Q 1.1 Reflexes

Anatomy and Physiology

Reflexes are involuntary, predictable responses to a stimulus, which serve to protect the body, maintain balance, and carry out automatic functions. They are mediated by the neural pathways known as reflex arcs, which involve sensory receptors, afferent neurons, integration centers, efferent neurons, and effector organs.


Sensory Receptors: Detect the stimulus.

Afferent (Sensory) Neurons: Carry the impulse to the central nervous system (CNS).

Integration Center: Processes the information, often involving interneurons, and is typically located within the spinal cord or brainstem.

Efferent (Motor) Neurons: Transmit the response command from the CNS.

Effector Organs: Carry out the response, such as muscles contracting or glands secreting.


Classification of Reflexes:

Reflexes can be classified in several ways:


Innate vs. Acquired: Innate reflexes are those we are born with, such as the suckling reflex. Acquired reflexes are learned through experience, like driving a car.

Somatic vs. Autonomic: Somatic reflexes involve the skeletal muscles, such as the knee-jerk reflex, while autonomic reflexes regulate body functions, like heart rate and digestion.

Spinal vs. Cranial: Spinal reflexes are integrated within the spinal cord, while cranial reflexes are mediated by the brainstem.

Monosynaptic vs. Polysynaptic: Monosynaptic reflexes have a single synapse between the afferent and efferent neuron, like the stretch reflex. Polysynaptic reflexes have two or more synapses involving interneurons.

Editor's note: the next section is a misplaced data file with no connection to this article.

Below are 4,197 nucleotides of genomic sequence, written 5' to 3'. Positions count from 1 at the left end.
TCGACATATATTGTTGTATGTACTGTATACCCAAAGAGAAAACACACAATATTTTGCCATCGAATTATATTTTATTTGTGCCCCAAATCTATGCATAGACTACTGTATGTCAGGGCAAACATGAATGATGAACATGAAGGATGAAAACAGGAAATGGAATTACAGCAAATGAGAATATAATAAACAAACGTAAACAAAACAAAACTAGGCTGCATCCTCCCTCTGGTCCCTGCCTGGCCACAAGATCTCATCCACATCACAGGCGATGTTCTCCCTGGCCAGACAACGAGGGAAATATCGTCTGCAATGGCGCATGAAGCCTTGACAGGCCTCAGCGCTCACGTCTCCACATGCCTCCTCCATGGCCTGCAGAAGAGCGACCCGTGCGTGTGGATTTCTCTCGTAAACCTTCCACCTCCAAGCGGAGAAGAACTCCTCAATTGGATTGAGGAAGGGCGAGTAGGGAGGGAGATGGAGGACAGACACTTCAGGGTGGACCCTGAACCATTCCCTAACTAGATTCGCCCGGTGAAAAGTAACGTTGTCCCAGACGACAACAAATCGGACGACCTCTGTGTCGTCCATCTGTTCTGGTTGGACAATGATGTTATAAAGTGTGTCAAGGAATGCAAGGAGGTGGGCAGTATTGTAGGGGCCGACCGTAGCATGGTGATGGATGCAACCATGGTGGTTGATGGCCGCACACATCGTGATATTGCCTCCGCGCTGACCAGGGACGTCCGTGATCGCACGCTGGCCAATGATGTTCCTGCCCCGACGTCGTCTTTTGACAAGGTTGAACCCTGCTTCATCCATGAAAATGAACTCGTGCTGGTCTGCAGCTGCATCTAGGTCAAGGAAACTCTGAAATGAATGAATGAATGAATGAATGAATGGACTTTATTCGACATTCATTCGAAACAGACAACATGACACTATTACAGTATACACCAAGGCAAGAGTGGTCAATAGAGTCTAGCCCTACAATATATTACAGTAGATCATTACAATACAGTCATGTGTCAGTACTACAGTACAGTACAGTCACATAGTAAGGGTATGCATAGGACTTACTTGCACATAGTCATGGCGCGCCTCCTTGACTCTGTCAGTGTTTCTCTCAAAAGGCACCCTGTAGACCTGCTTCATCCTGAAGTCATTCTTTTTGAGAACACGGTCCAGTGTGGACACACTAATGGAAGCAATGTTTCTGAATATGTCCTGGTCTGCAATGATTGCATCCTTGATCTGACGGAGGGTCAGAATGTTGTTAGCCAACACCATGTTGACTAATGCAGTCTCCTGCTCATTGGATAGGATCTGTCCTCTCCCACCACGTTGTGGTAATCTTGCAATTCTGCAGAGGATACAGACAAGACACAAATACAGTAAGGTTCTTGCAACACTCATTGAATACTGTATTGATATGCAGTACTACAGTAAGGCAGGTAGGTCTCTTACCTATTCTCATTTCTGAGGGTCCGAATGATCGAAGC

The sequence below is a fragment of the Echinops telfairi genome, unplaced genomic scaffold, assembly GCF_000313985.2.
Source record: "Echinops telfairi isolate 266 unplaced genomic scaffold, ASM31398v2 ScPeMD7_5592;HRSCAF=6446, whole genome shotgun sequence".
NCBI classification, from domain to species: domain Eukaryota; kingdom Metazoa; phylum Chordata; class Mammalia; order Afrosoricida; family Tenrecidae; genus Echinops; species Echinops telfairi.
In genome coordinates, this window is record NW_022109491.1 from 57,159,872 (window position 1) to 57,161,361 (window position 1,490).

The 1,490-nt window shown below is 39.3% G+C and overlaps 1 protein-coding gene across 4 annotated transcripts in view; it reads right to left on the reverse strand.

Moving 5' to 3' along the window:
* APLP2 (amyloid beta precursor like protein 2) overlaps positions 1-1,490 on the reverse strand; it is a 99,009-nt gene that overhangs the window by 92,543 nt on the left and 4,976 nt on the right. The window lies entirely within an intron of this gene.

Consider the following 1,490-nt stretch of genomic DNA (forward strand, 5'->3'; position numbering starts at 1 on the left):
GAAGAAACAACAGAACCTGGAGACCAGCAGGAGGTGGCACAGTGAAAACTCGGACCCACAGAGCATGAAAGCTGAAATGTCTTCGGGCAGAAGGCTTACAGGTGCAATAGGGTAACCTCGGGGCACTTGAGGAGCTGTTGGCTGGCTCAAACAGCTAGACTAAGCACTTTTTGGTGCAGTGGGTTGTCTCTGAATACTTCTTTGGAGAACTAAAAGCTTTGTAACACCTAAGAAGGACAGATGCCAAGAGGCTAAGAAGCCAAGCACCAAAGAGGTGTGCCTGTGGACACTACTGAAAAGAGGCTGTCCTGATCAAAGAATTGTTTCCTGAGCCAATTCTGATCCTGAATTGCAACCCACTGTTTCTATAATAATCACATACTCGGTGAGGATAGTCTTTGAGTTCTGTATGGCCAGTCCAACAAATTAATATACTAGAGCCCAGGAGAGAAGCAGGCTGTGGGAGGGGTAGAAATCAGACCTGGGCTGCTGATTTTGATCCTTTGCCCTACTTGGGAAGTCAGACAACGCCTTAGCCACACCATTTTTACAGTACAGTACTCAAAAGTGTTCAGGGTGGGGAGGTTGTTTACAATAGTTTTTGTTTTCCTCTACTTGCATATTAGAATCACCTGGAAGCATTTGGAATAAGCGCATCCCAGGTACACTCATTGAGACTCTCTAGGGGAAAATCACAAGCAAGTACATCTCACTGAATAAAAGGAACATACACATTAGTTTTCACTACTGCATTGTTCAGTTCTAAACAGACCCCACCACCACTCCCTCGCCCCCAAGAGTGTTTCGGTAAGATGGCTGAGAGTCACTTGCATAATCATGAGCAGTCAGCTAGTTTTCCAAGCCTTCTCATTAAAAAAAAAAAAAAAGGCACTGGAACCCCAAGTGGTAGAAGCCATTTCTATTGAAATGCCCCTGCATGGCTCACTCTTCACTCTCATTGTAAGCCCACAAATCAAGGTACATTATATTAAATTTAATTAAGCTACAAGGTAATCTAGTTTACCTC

Reflex Arcs Specifics:

The simplest reflex arc is the monosynaptic reflex arc, like the patellar reflex. When the patellar tendon is tapped, the muscle spindles in the quadriceps are stretched, sending a signal via afferent neurons to the spinal cord, which immediately sends a signal back through efferent neurons to the quadriceps, causing it to contract.


Polysynaptic reflex arcs involve more complex pathways with interneurons facilitating more elaborate responses, such as the withdrawal reflex. This reflex involves pulling away from a painful stimulus and requires coordination with other muscles for balance.


Testing Reflexes:

Reflex testing is a critical component of the neurological exam, as it helps to assess the integrity of the nervous system. Common reflexes tested include:


  • Corneal Reflex: Evaluating the trigeminal (V) and facial (VII) cranial nerves. A normal response is a bilateral blink.
  • Jaw Jerk Reflex: Testing the integrity of the trigeminal nerve (V). A normal response is a slight closure of the jaw.
  • Styloradial Reflex: Assessing the function of the C5-C6 spinal nerves and the brachioradialis muscle. It typically results in slight pronation or supination and slight elbow flexion.
  • Biceps and Triceps Reflexes: Assessing C5-C6 and C6-C7 spinal nerves, respectively.
  • Abdominal Reflexes: Testing the T8-T12 spinal nerves. A normal response is the contraction of the abdominal muscles and deviation of the umbilicus toward the stimulus.
  • Patellar Reflex: Testing the L2-L4 spinal nerves and the femoral nerve.
  • Achilles Reflex: Evaluating S1-S2 spinal nerves and the tibial nerve.
  • Plantar Reflex: Evaluating the corticospinal tract. A normal response is the plantar flexion of the toes.


Normal and Pathological Reflex Responses:

Normal reflex responses are consistent, reproducible, and symmetrical. Abnormal responses can indicate neurological disorders. For example:


Hyperreflexia: Exaggerated response, often seen in conditions like stroke or spinal cord injury above the level of reflex integration.

Hyporeflexia/Areflexia: Diminished or absent reflex, which can occur with peripheral neuropathy or spinal cord injury at the level of reflex integration.

Babinski Sign: An abnormal plantar reflex in adults, where the big toe extends upwards, indicating CNS damage.


Understanding reflexes and their responses is vital for diagnosing and managing neurological conditions. Medical students should become proficient in testing and interpreting these reflexes to aid in their clinical assessments.

Verified by Dr. Petya Stefanova